Ceremonial Questions (Extract)

This year's celebration of Ethiopian Jewry's annual holy festival, the Sigd, reflected both the unity and the divisions within the community in Israel

18falash224 (photo credit: Esterban Alterman)
(photo credit: Esterban Alterman)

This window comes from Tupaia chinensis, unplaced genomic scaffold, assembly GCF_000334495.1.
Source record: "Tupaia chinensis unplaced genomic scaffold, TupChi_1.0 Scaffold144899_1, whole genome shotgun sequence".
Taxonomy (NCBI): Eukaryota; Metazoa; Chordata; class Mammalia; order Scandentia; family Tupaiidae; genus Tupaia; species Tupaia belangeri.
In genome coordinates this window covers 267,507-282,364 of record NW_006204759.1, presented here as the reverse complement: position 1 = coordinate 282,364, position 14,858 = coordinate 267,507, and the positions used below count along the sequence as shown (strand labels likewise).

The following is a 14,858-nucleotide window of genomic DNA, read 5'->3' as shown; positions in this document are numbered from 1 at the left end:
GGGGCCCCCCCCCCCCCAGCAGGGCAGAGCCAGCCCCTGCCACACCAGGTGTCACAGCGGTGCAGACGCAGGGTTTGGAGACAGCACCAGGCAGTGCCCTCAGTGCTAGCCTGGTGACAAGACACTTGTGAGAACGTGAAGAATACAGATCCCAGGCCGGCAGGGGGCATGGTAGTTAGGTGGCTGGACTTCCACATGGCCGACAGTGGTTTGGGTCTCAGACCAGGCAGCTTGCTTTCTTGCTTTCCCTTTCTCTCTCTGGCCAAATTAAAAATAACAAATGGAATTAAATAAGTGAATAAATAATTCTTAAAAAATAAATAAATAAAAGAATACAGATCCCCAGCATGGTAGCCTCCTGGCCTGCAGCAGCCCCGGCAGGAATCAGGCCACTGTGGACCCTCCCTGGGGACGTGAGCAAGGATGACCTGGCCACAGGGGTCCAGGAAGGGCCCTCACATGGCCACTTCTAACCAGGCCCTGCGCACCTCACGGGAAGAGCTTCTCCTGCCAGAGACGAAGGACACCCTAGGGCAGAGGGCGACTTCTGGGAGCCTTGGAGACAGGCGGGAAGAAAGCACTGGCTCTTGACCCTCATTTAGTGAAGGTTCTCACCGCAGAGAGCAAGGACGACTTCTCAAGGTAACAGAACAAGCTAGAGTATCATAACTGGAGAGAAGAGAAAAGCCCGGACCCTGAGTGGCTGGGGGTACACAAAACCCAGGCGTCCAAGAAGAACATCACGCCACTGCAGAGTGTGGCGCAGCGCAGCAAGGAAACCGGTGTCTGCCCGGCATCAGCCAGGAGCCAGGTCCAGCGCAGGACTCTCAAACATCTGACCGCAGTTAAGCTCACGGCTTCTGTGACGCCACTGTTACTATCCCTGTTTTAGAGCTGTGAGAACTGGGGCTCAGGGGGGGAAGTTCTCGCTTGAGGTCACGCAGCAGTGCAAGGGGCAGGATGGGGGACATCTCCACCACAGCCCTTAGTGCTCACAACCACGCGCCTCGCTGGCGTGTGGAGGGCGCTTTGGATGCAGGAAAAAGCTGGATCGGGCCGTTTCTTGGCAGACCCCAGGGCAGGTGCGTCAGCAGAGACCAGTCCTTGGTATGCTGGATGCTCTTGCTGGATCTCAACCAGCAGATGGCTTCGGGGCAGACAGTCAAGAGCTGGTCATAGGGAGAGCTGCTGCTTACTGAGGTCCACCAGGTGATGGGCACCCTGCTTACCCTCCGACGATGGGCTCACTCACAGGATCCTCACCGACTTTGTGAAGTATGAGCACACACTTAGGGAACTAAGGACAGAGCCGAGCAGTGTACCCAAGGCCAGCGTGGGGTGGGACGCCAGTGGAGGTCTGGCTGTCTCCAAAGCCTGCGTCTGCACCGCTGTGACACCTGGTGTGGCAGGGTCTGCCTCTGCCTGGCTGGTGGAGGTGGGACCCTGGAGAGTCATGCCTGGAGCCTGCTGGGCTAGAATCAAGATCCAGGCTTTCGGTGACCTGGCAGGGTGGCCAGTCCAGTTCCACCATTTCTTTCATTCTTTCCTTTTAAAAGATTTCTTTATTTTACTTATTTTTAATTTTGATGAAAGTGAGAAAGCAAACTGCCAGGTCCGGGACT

Article in Issue 18, December 22, 2008 of The Jerusalem Report. To subscribe to The Jerusalem Report click here. By the thousands, on chartered buses from all corners of the country, members of the Beita Israel, the Ethiopian Jewish community, converged on Jerusalem's Haas Promenade, overlooking the Old City, on November 27 to celebrate the Sigd, the annual holy festival. Observed each year exactly 50 days after Yom Kippur, the Sigd dates back to the times of Ezra and Nehemiah, from the 6th and 5th centuries BCE. Only a few miles away, in front of the Knesset building, several dozen Ethiopian immigrants persisted in their month-long protest against substandard conditions at immigrant absorption centers, only one of the many hardships challenging the 80,000-strong community. Cutbacks in the Ethiopian National Project mean that thousands of children won't be receiving the supplementary education that they need to make it in Israeli schools. Hundreds of Ethiopian academics can't find work, and disproportionate numbers of Ethiopians live below the poverty line. Yet along the Haas Promenade, the atmosphere was festive. If only for one day, the celebrants seemed determined to ignore the difficulties. In July 2008, the Knesset formally added the Sigd holiday to the list of official state holidays, although no funding has been allocated for this. Yet even here, longstanding tensions within the community were in evidence, including the question of just how to celebrate this ancient holiday and what meaning it should have in Israel today. "As a community, we've made tremendous progress towards equality in the past few years," says Danny Admaso, head of the Israel Association for Ethiopian Jewry (IAEJ). "But it's still not clear to us whether this should be a religious festival or a cultural one." Indeed, it did seem to the observer that this year's Sigd was actually composed of two separate celebrations, only loosely connected. On one side of the long promenade, men and women prayed devoutly in a tightly-packed, solemn crowd. Most of the worshipers seemed elderly, or at least middle-aged; many of the men wore traditional robes; the women wore white dresses colorfully embroidered and were wrapped in the natala (a long, white shawl.) Many other women wore modern Western, yet modest, clothes and covered their hair in accordance with Jewish religious custom. The senior keissim (religious leaders), standing on a stage with the Old City as their background, read from the Orit, the Ethiopian Torah, and recited communal prayers, bestowing their blessings on the tightly-packed crowds. Nearest to the stage stood the other keissim, their brightly colored umbrellas shielding them from the unseasonably warm sun. Further back, the worshipers answered amen, their palms together in supplication, their fingers pulling the air to draw the blessing in, and their eyes shut. Most of the people on this side of the Sigd celebration fast until mid-afternoon, says Negiste Mula, 65, from Beersheba, as she shows the dabu, the traditional bread for breaking the fast that she had brought with her. A few hundred yards away along the promenade, hundreds of younger Ethiopians, most dressed in low-cut jeans and logo-shirts, many with their hair braided into cornrows, mingled together. Hawkers called out at makeshift ice cream and hotdog stands, set up next to stands selling books of psalms. Young women handed out flyers advertising makeup for women who are "dark and beautiful." And it is here that the Education Ministry and advocacy organizations, such as the North American Conference on Ethiopian Jewry (NACOEJ), set up tents offering lectures and workshops about the meaning of the Sigd. Sitting cross-legged on straw mats, dozens of youths and young adults, some of them in army uniform, listened carefully. Falaka Hobgan, 22, from Rehovot, recently discharged from the army and dressed in a fashionable T-shirt and jeans, stepped out of one of the tents. "To tell the truth, I didn't know much about the Sigd until this year. I knew it was important to my parents, but I didn't care that much. But now I've started to think that this is my heritage, too. I still don't know very much, but I'm learning." But when asked why she had come, Bat-El Solomon, 17.5, in tight-fitting, low-slung pants, her hair straightened and styled, from Carmiel in the Galilee, giggled, seemingly embarrassed. "I've come to see all my friends," she says. "The holiday has lots of meanings for the adults, I guess, but to me it's just a fun time." Well before Jerusalem mayor-elect Nir Barkat, wearing a white kippa, promised the worshipers at the other end of the promenade that "there are challenges ahead of us, as Israelis and as Jerusalemites, and we will meet them successfully," and hours before the keissim had concluded the prayers and the fast was over, some members of the Tzofim, the Israeli scouts, had already set up a stage for their Ethiopian musical troupe, who performed songs from the early-70s hit, "Don't Call Me Black," (Israel's own self-styled version of "Hair") and classic Zionist songs from the pre-state period, set to rap. Looking over at the younger crowd, Aviva Gama, 30, a housewife from Tel Aviv who came to Israel when she was 16, wore a traditional white dress with bright turquoise and black embroidery. She kept her sleeping 2-year-old daughter, Sarah, wrapped in her natala on her back, in the way that mothers in Ethiopia have always done. She sighed. "There is assimilation here in Israel. Many Ethiopians, especially young ones, aren't even religious any more. The Sigd is a religious holiday that all members of Ethiopian community should observe." But Shoshi Avraham, 23, dressed in a flowing skirt and tunic, a check-out clerk from Hadera, looked at the praying congregation, and said, "If some people want to pray, that's fine, of course. But the Sigd should be a cultural celebration. I'm a Beita Israel, and I want to celebrate my heritage, but if they make this into a religious holiday, there won't be anything for me here." Speaking with The Report, Rabbi Yeffet Alemu, a community teacher and activist, said, "I want the absorption to be two-directional. We in the Beita Israel community have gained a lot from Israeli society; but we, too, have values and the Sigd is a holiday that can, and should, have meaning for all of Israeli society. In Ethiopia, the holiday symbolized the yearning for aliya; in Israel, it symbolizes our yearning for a true absorption that accepts us as who we are." Article in Issue 18, December 22, 2008 of The Jerusalem Report. To subscribe to The Jerusalem Report click here.